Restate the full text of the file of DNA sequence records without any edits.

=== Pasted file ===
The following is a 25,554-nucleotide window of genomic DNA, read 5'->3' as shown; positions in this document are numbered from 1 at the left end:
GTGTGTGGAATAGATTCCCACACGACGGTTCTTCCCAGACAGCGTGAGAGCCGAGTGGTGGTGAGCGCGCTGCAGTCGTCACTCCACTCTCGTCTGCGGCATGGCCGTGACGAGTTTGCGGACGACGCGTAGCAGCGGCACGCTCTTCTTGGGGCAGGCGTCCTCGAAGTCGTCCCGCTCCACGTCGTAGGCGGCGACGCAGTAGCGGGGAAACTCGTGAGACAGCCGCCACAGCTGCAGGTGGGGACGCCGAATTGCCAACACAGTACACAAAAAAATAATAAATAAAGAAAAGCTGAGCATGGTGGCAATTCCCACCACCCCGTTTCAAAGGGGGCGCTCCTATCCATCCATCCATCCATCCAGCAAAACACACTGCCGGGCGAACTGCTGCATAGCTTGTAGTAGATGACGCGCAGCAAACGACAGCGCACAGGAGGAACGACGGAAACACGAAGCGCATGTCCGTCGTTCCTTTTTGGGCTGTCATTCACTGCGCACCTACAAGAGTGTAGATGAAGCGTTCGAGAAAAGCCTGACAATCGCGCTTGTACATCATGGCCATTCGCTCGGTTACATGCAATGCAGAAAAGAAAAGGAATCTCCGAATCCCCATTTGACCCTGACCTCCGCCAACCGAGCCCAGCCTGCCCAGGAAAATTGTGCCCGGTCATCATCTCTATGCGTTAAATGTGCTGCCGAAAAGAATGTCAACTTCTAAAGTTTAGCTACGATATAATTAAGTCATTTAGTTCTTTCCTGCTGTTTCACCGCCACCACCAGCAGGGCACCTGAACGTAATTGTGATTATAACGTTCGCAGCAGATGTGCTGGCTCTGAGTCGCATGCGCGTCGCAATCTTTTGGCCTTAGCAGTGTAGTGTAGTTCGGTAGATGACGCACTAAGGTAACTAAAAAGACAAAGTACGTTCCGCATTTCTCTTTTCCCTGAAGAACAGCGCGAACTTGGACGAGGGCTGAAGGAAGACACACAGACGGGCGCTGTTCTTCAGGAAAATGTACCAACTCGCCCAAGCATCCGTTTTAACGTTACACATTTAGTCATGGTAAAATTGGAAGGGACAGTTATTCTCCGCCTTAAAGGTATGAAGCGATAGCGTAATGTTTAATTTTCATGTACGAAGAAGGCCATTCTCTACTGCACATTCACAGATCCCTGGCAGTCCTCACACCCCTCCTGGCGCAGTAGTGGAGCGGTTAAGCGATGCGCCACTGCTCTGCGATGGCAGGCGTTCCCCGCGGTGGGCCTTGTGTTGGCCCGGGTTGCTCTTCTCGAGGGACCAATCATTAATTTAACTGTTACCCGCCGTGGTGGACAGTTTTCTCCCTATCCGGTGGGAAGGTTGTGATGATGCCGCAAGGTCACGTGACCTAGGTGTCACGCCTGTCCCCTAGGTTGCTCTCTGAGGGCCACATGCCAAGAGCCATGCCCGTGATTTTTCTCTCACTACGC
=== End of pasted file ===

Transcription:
The following is a 25,554-nucleotide window of genomic DNA, read 5'->3' as shown; positions in this document are numbered from 1 at the left end:
GTGTGTGGAATAGATTCCCACACGACGGTTCTTCCCAGACAGCGTGAGAGCCGAGTGGTGGTGAGCGCGCTGCAGTCGTCACTCCACTCTCGTCTGCGGCATGGCCGTGACGAGTTTGCGGACGACGCGTAGCAGCGGCACGCTCTTCTTGGGGCAGGCGTCCTCGAAGTCGTCCCGCTCCACGTCGTAGGCGGCGACGCAGTAGCGGGGAAACTCGTGAGACAGCCGCCACAGCTGCAGGTGGGGACGCCGAATTGCCAACACAGTACACAAAAAAATAATAAATAAAGAAAAGCTGAGCATGGTGGCAATTCCCACCACCCCGTTTCAAAGGGGGCGCTCCTATCCATCCATCCATCCATCCAGCAAAACACACTGCCGGGCGAACTGCTGCATAGCTTGTAGTAGATGACGCGCAGCAAACGACAGCGCACAGGAGGAACGACGGAAACACGAAGCGCATGTCCGTCGTTCCTTTTTGGGCTGTCATTCACTGCGCACCTACAAGAGTGTAGATGAAGCGTTCGAGAAAAGCCTGACAATCGCGCTTGTACATCATGGCCATTCGCTCGGTTACATGCAATGCAGAAAAGAAAAGGAATCTCCGAATCCCCATTTGACCCTGACCTCCGCCAACCGAGCCCAGCCTGCCCAGGAAAATTGTGCCCGGTCATCATCTCTATGCGTTAAATGTGCTGCCGAAAAGAATGTCAACTTCTAAAGTTTAGCTACGATATAATTAAGTCATTTAGTTCTTTCCTGCTGTTTCACCGCCACCACCAGCAGGGCACCTGAACGTAATTGTGATTATAACGTTCGCAGCAGATGTGCTGGCTCTGAGTCGCATGCGCGTCGCAATCTTTTGGCCTTAGCAGTGTAGTGTAGTTCGGTAGATGACGCACTAAGGTAACTAAAAAGACAAAGTACGTTCCGCATTTCTCTTTTCCCTGAAGAACAGCGCGAACTTGGACGAGGGCTGAAGGAAGACACACAGACGGGCGCTGTTCTTCAGGAAAATGTACCAACTCGCCCAAGCATCCGTTTTAACGTTACACATTTAGTCATGGTAAAATTGGAAGGGACAGTTATTCTCCGCCTTAAAGGTATGAAGCGATAGCGTAATGTTTAATTTTCATGTACGAAGAAGGCCATTCTCTACTGCACATTCACAGATCCCTGGCAGTCCTCACACCCCTCCTGGCGCAGTAGTGGAGCGGTTAAGCGATGCGCCACTGCTCTGCGATGGCAGGCGTTCCCCGCGGTGGGCCTTGTGTTGGCCCGGGTTGCTCTTCTCGAGGGACCAATCATTAATTTAACTGTTACCCGCCGTGGTGGACAGTTTTCTCCCTATCCGGTGGGAAGGTTGTGATGATGCCGCAAGGTCACGTGACCTAGGTGTCACGCCTGTCCCCTAGGTTGCTCTCTGAGGGCCACATGCCAAGAGCCATGCCCGTGATTTTTCTCTCACTACGC